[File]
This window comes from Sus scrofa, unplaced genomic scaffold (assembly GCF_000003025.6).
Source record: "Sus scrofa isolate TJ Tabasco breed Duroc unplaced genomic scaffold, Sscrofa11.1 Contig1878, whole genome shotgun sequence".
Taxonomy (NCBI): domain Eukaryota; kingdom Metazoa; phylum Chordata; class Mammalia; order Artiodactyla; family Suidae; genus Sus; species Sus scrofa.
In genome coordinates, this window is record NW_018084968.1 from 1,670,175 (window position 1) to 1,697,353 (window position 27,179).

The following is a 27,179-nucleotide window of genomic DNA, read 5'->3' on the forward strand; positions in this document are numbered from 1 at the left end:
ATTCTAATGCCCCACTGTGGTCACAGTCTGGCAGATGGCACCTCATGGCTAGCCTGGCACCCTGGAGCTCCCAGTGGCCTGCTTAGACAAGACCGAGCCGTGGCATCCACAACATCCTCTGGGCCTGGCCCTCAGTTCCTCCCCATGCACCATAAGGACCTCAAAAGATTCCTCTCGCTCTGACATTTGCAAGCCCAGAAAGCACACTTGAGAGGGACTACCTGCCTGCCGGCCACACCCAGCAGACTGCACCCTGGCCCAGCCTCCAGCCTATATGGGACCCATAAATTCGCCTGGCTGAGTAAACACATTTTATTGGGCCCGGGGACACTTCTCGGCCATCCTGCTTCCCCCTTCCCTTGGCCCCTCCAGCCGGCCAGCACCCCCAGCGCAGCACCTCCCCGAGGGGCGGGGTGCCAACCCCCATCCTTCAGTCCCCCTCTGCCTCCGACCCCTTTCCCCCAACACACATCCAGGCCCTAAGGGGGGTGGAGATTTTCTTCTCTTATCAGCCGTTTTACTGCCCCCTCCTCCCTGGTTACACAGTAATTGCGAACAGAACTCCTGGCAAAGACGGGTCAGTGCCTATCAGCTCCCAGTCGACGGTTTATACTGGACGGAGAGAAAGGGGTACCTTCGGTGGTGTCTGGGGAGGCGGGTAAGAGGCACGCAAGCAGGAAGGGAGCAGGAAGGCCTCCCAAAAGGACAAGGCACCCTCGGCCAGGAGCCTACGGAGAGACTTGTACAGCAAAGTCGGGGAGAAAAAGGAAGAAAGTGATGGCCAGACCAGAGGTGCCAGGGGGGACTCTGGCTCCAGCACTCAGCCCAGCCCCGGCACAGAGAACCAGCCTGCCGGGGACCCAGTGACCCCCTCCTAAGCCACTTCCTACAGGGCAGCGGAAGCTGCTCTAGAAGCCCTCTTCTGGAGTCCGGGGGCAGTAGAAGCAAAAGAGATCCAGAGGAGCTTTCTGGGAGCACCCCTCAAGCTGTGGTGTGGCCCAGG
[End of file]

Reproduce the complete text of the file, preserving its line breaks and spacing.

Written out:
This window comes from Sus scrofa, unplaced genomic scaffold (assembly GCF_000003025.6).
Source record: "Sus scrofa isolate TJ Tabasco breed Duroc unplaced genomic scaffold, Sscrofa11.1 Contig1878, whole genome shotgun sequence".
Taxonomy (NCBI): domain Eukaryota; kingdom Metazoa; phylum Chordata; class Mammalia; order Artiodactyla; family Suidae; genus Sus; species Sus scrofa.
In genome coordinates, this window is record NW_018084968.1 from 1,670,175 (window position 1) to 1,697,353 (window position 27,179).

The following is a 27,179-nucleotide window of genomic DNA, read 5'->3' on the forward strand; positions in this document are numbered from 1 at the left end:
ATTCTAATGCCCCACTGTGGTCACAGTCTGGCAGATGGCACCTCATGGCTAGCCTGGCACCCTGGAGCTCCCAGTGGCCTGCTTAGACAAGACCGAGCCGTGGCATCCACAACATCCTCTGGGCCTGGCCCTCAGTTCCTCCCCATGCACCATAAGGACCTCAAAAGATTCCTCTCGCTCTGACATTTGCAAGCCCAGAAAGCACACTTGAGAGGGACTACCTGCCTGCCGGCCACACCCAGCAGACTGCACCCTGGCCCAGCCTCCAGCCTATATGGGACCCATAAATTCGCCTGGCTGAGTAAACACATTTTATTGGGCCCGGGGACACTTCTCGGCCATCCTGCTTCCCCCTTCCCTTGGCCCCTCCAGCCGGCCAGCACCCCCAGCGCAGCACCTCCCCGAGGGGCGGGGTGCCAACCCCCATCCTTCAGTCCCCCTCTGCCTCCGACCCCTTTCCCCCAACACACATCCAGGCCCTAAGGGGGGTGGAGATTTTCTTCTCTTATCAGCCGTTTTACTGCCCCCTCCTCCCTGGTTACACAGTAATTGCGAACAGAACTCCTGGCAAAGACGGGTCAGTGCCTATCAGCTCCCAGTCGACGGTTTATACTGGACGGAGAGAAAGGGGTACCTTCGGTGGTGTCTGGGGAGGCGGGTAAGAGGCACGCAAGCAGGAAGGGAGCAGGAAGGCCTCCCAAAAGGACAAGGCACCCTCGGCCAGGAGCCTACGGAGAGACTTGTACAGCAAAGTCGGGGAGAAAAAGGAAGAAAGTGATGGCCAGACCAGAGGTGCCAGGGGGGACTCTGGCTCCAGCACTCAGCCCAGCCCCGGCACAGAGAACCAGCCTGCCGGGGACCCAGTGACCCCCTCCTAAGCCACTTCCTACAGGGCAGCGGAAGCTGCTCTAGAAGCCCTCTTCTGGAGTCCGGGGGCAGTAGAAGCAAAAGAGATCCAGAGGAGCTTTCTGGGAGCACCCCTCAAGCTGTGGTGTGGCCCAGG